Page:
‘Money and Mane…’two nouns, same pronunciation, different meanings, came together, to land one blow, that crushed an entire nation.
The plot was conjured up by the former, two days to the crucial game against west African giants Senegal in the last 16 of the 2019 finals of the biggest football show piece on the continent, but it was the latter that hit the last nail in the coffin.
Money orchestrated and Mane executed.
‘Money’ knew that football is a psychological game, so his strategy was to disorganise the players’ minds and have them thinking about him instead of the task at hand.
This worked intrepidly well.
On the 2ndof July 2019, ‘Money’ stealthily beat the security and sneaked into the player rooms of the highly guarded Radisson Blue Hotel in new Cairo, Egypt, where the Uganda Cranes players resided since the start of the tournament. Cunning as a fox, ‘Money’ quickly got to the players’ minds and successfully corrupted them.
His timing was near perfect. Uganda was in the middle of its most promising AFCON final since 1978 when Uganda made it to the final and lost to Ghana.
Sebastien Desabre’s boys had shocked two time champions DR. Congo 2-0 in their first group game, held a stubborn Zimbawe one all and, against the run of play and lost to the hosts 2-0 in the final game. A performance good enough to send them to the knockout stages of the tournament as the second best team in group A with four points.
All through the groups, every thing seemed well. We later learnt from the Federation of Uganda Football Associations, FUFA, that each player was rewarded handsomely for their group stage performance. 55 Million Uganda shillings (Approximately 15,000 us dollars), for each is what FUFA claimed each of the players received.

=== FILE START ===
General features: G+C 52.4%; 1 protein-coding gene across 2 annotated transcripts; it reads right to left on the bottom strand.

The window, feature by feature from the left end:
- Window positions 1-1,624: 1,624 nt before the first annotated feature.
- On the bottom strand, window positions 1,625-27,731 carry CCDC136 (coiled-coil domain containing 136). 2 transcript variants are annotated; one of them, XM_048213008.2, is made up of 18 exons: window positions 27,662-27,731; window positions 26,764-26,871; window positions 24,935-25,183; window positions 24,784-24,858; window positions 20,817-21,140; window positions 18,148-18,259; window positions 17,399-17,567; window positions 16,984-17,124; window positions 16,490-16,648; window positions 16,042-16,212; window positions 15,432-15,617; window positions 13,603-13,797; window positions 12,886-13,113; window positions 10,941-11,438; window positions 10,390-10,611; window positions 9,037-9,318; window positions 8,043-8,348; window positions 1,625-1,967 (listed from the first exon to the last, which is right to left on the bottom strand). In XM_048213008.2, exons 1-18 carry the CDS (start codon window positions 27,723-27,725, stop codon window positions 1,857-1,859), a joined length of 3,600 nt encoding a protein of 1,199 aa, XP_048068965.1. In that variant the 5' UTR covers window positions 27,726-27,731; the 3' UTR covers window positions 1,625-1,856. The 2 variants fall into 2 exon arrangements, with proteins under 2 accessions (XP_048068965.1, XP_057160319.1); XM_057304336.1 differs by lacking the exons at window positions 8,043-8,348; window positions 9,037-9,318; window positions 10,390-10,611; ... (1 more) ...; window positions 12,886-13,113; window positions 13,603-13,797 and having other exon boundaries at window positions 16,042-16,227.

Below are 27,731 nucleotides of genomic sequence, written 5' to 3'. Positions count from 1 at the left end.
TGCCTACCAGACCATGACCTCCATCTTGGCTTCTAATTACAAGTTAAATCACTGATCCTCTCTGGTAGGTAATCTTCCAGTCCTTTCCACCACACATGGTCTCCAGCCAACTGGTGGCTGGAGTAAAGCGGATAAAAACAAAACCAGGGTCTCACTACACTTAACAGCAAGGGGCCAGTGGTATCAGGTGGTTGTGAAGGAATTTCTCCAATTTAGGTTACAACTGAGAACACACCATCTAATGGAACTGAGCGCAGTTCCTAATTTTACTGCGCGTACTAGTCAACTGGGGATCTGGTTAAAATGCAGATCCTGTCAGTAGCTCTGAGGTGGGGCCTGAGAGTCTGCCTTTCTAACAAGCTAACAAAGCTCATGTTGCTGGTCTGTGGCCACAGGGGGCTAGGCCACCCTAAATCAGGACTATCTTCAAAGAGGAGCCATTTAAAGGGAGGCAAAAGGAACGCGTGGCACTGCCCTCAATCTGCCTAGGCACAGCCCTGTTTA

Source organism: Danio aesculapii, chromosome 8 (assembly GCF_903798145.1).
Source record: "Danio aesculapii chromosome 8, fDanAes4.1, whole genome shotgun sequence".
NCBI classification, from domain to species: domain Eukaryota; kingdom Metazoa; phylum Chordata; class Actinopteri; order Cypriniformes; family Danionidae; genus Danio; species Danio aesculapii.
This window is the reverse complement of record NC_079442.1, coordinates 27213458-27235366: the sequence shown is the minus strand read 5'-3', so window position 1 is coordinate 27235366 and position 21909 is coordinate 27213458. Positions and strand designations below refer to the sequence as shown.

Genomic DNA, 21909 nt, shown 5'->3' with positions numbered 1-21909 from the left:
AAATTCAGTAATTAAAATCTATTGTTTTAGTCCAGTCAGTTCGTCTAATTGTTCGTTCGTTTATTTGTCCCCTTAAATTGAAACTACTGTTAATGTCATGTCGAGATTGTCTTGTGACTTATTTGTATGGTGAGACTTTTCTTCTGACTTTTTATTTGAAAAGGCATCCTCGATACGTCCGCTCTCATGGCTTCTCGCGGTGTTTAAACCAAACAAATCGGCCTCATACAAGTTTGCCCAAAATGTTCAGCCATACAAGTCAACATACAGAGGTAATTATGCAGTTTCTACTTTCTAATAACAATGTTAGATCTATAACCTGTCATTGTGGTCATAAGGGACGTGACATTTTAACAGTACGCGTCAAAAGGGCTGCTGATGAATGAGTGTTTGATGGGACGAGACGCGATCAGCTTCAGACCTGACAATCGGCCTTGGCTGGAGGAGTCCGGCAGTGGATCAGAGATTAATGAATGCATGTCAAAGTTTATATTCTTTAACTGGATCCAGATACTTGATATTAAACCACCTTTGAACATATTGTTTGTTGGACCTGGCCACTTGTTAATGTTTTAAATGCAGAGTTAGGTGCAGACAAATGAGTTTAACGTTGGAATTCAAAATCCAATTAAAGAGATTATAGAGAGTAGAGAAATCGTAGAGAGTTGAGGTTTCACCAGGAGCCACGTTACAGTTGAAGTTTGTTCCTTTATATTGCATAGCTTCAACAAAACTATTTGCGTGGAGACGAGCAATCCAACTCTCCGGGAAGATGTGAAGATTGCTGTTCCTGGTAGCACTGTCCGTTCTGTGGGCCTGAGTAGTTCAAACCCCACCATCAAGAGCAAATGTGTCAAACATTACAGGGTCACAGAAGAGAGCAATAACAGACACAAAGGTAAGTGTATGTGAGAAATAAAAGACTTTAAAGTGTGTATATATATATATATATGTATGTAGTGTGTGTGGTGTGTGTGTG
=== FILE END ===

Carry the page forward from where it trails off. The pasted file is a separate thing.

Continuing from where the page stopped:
After a day’s rest, the players who were supposed to return to training on Tuesday, refused to take the bus to the Arab Contractors stadium where they trained through out the tournament. ‘Money’, the necessary devil was at work.
The players claimed they demanded 10,000 us dollars (approximately 38 million) Uganda shillings each, as qualification bonus from the federation and they made it clear, they wouldn’t play the last 16 game against Senegal on the 5thof July until they had been cleared. I didn’t believe this was serious, until it actually happened. They refused to train, until the federation and government held emergency meetings with them, reached an agreement to give them 6,000 each, and finally they agreed to do the job that took them to Egypt in the first place. But again, this was after playing ping pong. In fact, the penultimate training before the game, started at at close to 11pm in Cairo, that is almost two hours later than it should have, and continued until Thursday morning.
In the meantime, the Lions of Teranga were focused on the job, holding every training as scheduled at the 30thJune stadium. They knew, this concentration would be key if they were to avoid an upset from one of the tournament’s surprise teams.
MATCH DAY, 5THJULY – THE EXECUTION
With the ground work done and dusted by ‘Money’, who had left all Ugandan players thinking about him instead of the football, came the D-day. Who better than one of the continent’s best football assassins to finish off the plot.
The genius ‘Money’ was wise in choosing a partner in crime. Money went for Mane, to finish off what he had started and the former didn’t need much time to find his target and send Ugandans packing.